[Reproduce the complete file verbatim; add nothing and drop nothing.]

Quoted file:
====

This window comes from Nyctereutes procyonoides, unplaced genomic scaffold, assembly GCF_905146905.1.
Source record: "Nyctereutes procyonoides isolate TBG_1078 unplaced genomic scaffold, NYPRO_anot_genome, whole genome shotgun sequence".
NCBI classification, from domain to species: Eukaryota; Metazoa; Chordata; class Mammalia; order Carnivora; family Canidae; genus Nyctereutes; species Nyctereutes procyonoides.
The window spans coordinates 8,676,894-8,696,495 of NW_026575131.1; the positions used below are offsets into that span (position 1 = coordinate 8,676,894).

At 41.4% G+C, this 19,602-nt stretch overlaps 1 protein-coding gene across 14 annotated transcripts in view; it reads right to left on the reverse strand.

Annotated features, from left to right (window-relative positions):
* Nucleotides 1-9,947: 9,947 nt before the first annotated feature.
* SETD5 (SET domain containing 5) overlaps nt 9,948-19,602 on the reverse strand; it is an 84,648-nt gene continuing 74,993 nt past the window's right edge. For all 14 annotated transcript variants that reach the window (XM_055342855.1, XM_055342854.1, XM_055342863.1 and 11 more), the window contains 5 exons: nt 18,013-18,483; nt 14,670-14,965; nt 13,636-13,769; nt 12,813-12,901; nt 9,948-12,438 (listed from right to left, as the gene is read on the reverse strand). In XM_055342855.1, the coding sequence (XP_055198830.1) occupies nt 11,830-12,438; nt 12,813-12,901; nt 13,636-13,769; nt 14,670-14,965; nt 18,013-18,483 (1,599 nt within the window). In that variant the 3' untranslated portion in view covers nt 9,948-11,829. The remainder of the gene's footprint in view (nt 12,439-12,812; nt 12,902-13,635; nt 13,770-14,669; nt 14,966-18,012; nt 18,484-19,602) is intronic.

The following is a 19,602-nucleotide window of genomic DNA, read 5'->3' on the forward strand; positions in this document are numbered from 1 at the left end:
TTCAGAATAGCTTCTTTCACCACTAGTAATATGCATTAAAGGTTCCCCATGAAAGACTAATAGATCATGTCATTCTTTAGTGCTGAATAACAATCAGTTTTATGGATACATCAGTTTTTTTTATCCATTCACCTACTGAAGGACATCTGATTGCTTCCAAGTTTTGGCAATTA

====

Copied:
This window comes from Nyctereutes procyonoides, unplaced genomic scaffold, assembly GCF_905146905.1.
Source record: "Nyctereutes procyonoides isolate TBG_1078 unplaced genomic scaffold, NYPRO_anot_genome, whole genome shotgun sequence".
NCBI classification, from domain to species: Eukaryota; Metazoa; Chordata; class Mammalia; order Carnivora; family Canidae; genus Nyctereutes; species Nyctereutes procyonoides.
The window spans coordinates 8,676,894-8,696,495 of NW_026575131.1; the positions used below are offsets into that span (position 1 = coordinate 8,676,894).

At 41.4% G+C, this 19,602-nt stretch overlaps 1 protein-coding gene across 14 annotated transcripts in view; it reads right to left on the reverse strand.

Annotated features, from left to right (window-relative positions):
* Nucleotides 1-9,947: 9,947 nt before the first annotated feature.
* SETD5 (SET domain containing 5) overlaps nt 9,948-19,602 on the reverse strand; it is an 84,648-nt gene continuing 74,993 nt past the window's right edge. For all 14 annotated transcript variants that reach the window (XM_055342855.1, XM_055342854.1, XM_055342863.1 and 11 more), the window contains 5 exons: nt 18,013-18,483; nt 14,670-14,965; nt 13,636-13,769; nt 12,813-12,901; nt 9,948-12,438 (listed from right to left, as the gene is read on the reverse strand). In XM_055342855.1, the coding sequence (XP_055198830.1) occupies nt 11,830-12,438; nt 12,813-12,901; nt 13,636-13,769; nt 14,670-14,965; nt 18,013-18,483 (1,599 nt within the window). In that variant the 3' untranslated portion in view covers nt 9,948-11,829. The remainder of the gene's footprint in view (nt 12,439-12,812; nt 12,902-13,635; nt 13,770-14,669; nt 14,966-18,012; nt 18,484-19,602) is intronic.

The following is a 19,602-nucleotide window of genomic DNA, read 5'->3' on the forward strand; positions in this document are numbered from 1 at the left end:
TTCAGAATAGCTTCTTTCACCACTAGTAATATGCATTAAAGGTTCCCCATGAAAGACTAATAGATCATGTCATTCTTTAGTGCTGAATAACAATCAGTTTTATGGATACATCAGTTTTTTTTATCCATTCACCTACTGAAGGACATCTGATTGCTTCCAAGTTTTGGCAATTA